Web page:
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Culture podcasts: From clueless to connoisseur

Amrita V Nair | Updated on January 08, 2020 Published on January 08, 2020

More than just a frame: The Lonely Palette podcast breaks down the significance of an artwork and its impact on culture   -  ISTOCK.COM

For those who have been out of touch with the arts, here is a selection of podcasts to start with

The world of art and culture is often seen as esoteric and inaccessible to the masses. In India, especially, where the educational system places much more importance on “practical” and utilitarian subjects, few can lay claim to a strong understanding of various forms and works of art, their provenance or their role in shaping the world we live in. Even those who are curious or interested in learning more may feel intimidated about where to start. Fortunately, there are numerous excellent podcasts out there, many of them created by artists, creators and other insiders with the depth and breadth of knowledge to turn the clueless into connoisseurs. Here are a few to get you started.

99% Invisible

Roman Mars, the creator and host of 99% Invisible, is something of a rockstar in the podcasting realm. The podcast had humble roots — Mars began recording the show in 2010 from his home studio — but it quickly skyrocketed to the top of numerous podcast lists. Today, it is estimated that more than a million listeners tune into each episode. The podcast, as best described by Mars himself, is “an examination of the design and architecture of our shared urban environs, featuring stories behind overlooked places and things we take for granted”. The podcast has over 350 episodes thus far and the creators themselves have segmented them on its website under eight categories — Architecture, Infrastructure, Cities, Objects, Sounds, Visuals, Technology and History. While you can’t go wrong with picking an episode that looks interesting from any of these listed categories, if you are still daunted by this array of choices, I recommend starting with Episode 66, which focusses on Hong Kong’s Kowloon Walled City.

Listen at https://99percentinvisible.org/.

The Lonely Palette

I cannot draw to save my life. Even today, as an adult, the extent of my artistic talents is firmly at the level of a kindergartener, and the finest painting I can conjure up with considerable effort remains that fabled triangle-atop-a-rectangle house and three flower pots for a garden landscape. As such, I have immense respect for artists because their talent is a few steps shy of sorcery, as far as I am concerned. However, I am also woefully ignorant about art and art history — something that The Lonely Palette is remedying, one painting at a time. Hosted by art historian Tamar Avishai, the podcast starts off with interviews (often hilarious) with museum visitors in front of the painting under discussion and then explains in detail the historical context of the work and the artist, the symbolism or plausible interpretations of the painting, as well as its impact on arts and culture. Listen at http://www.thelonelypalette.com/.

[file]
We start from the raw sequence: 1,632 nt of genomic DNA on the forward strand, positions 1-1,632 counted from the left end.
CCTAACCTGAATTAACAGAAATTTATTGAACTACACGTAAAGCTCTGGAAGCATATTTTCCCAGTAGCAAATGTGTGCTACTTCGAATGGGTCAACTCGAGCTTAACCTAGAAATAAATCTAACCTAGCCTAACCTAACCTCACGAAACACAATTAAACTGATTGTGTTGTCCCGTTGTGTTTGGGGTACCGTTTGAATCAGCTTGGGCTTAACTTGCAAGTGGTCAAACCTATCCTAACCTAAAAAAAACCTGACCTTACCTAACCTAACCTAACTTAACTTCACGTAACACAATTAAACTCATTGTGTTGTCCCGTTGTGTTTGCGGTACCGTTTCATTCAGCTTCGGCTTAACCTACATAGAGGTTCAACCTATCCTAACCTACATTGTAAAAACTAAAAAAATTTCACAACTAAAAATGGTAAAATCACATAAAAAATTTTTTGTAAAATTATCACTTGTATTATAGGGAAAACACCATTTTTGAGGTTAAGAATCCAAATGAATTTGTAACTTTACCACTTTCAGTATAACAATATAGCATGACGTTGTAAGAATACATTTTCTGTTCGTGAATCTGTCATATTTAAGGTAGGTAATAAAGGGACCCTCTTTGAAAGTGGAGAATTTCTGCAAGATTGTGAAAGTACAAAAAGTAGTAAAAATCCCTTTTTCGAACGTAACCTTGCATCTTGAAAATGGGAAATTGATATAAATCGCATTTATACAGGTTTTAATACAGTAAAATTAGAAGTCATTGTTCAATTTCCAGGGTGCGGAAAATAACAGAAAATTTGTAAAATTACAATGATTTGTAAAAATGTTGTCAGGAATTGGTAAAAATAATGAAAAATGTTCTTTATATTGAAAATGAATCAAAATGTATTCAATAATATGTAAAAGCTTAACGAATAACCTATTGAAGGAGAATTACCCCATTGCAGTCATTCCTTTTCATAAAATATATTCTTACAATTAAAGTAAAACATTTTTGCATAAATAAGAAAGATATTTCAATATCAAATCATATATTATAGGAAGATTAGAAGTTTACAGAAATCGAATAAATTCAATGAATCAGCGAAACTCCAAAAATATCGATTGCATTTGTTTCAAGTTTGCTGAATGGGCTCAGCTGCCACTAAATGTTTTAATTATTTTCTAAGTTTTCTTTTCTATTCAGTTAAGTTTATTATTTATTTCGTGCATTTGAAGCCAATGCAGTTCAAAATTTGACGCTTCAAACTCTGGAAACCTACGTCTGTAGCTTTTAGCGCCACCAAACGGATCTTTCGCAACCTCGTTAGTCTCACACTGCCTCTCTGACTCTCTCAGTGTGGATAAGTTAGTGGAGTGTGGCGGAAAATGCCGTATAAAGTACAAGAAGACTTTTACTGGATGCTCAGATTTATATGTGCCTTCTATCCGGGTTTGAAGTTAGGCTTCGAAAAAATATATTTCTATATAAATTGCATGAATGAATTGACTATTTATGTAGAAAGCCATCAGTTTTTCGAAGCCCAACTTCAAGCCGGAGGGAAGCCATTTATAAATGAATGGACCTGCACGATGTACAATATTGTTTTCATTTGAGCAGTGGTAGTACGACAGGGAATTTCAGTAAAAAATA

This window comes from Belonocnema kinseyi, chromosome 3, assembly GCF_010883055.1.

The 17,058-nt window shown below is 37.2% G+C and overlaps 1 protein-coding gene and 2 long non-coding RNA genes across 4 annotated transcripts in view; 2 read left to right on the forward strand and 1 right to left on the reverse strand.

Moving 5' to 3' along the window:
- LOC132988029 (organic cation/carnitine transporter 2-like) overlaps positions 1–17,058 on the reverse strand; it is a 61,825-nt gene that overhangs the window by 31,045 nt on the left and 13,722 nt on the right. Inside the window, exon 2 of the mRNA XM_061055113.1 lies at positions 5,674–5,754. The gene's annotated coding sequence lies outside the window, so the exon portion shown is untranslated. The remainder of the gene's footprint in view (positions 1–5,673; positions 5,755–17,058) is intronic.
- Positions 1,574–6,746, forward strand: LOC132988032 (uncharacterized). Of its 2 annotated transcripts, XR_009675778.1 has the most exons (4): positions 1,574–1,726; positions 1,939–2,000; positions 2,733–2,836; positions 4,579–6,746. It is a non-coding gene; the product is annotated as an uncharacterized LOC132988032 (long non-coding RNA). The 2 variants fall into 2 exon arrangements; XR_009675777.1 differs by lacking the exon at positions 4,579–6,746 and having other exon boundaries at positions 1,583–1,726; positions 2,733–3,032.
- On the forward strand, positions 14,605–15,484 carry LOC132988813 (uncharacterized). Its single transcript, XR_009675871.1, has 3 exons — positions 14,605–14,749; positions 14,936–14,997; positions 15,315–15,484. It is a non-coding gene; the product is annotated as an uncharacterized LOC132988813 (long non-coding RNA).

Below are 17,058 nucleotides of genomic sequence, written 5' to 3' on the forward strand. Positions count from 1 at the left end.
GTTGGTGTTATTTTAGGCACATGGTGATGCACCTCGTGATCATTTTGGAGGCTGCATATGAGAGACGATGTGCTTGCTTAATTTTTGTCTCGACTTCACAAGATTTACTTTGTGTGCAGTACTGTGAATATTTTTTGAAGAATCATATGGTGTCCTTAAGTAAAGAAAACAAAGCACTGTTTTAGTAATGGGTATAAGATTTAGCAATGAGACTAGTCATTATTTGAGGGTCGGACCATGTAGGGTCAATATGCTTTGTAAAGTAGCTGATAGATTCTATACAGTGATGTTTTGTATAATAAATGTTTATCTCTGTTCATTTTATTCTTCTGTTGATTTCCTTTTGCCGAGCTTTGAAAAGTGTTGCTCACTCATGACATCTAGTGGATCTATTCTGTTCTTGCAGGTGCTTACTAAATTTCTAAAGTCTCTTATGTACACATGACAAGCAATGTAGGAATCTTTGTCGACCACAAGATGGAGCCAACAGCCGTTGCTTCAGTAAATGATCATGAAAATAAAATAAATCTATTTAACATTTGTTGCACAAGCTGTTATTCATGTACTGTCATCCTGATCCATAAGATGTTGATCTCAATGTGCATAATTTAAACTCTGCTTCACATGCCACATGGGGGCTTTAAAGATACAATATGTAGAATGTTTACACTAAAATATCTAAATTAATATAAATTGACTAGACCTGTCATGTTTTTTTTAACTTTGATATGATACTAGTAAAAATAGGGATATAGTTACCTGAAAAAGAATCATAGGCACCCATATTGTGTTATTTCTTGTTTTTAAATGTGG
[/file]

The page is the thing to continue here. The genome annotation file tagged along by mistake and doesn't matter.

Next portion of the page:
The Sporkful

With the rise and rise of celebrity chefs, cooking shows and foodstagram, there is no disputing that the culinary arts are now taken more seriously than ever. However, few pause to think about the cultural import of what we eat. If you want to bridge this gap, The Sporkful is the podcast to tune into. Hosted by Dan Pashman, the podcast describes itself as one that obsesses about food to learn more about people. The episodes have focussed on topics as varied as the food history of native Americans and the profusion of songs about jelly. The podcast is immensely popular — so much so that Pashman has hosted it live to sold-out audiences across the US. It has also won a slew of awards, including the prestigious James Beard Award for Best Food Podcast, which is presented by the James Beard Foundation for excellence in the culinary arts and related fields. Listen at http://www.sporkful.com/.

Song Exploder

How high would your expectations be for a podcast that has been described as “probably the best use of the podcast format ever” and as “everything a podcast should be”? Astronomically high, you say, dear reader? Well, prepare to have those stratospheric expectations met, maybe even exceeded, by Song Exploder. In each episode of the podcast, creator Hrishikesh Hirway interviews some of the greatest musicians of our time about a single song from their oeuvre. The artistes are encouraged to delve deep into the minutiae of their songwriting process as well. The podcast has been around since 2014 and has been hosted primarily by Hirway, who is himself a musician. In 2019, folk rock artiste Thao Nguyen signed on as guest host for a year, with Hirway staying on as executive producer. The interviewees span a wide variety of musical genres, with episodes featuring classical cellist Yo-Yo Ma, film composer John Carpenter, as well as megabands such as U2 and Metallica. If you have ever listened to a song and wondered about the particular stylistic choices that led to its final form, this podcast is for you. Listen at http://songexploder.net/.

Amrita V Nair is a freelance writer, public policy specialist and podcast enthusiast

Published on January 08, 2020
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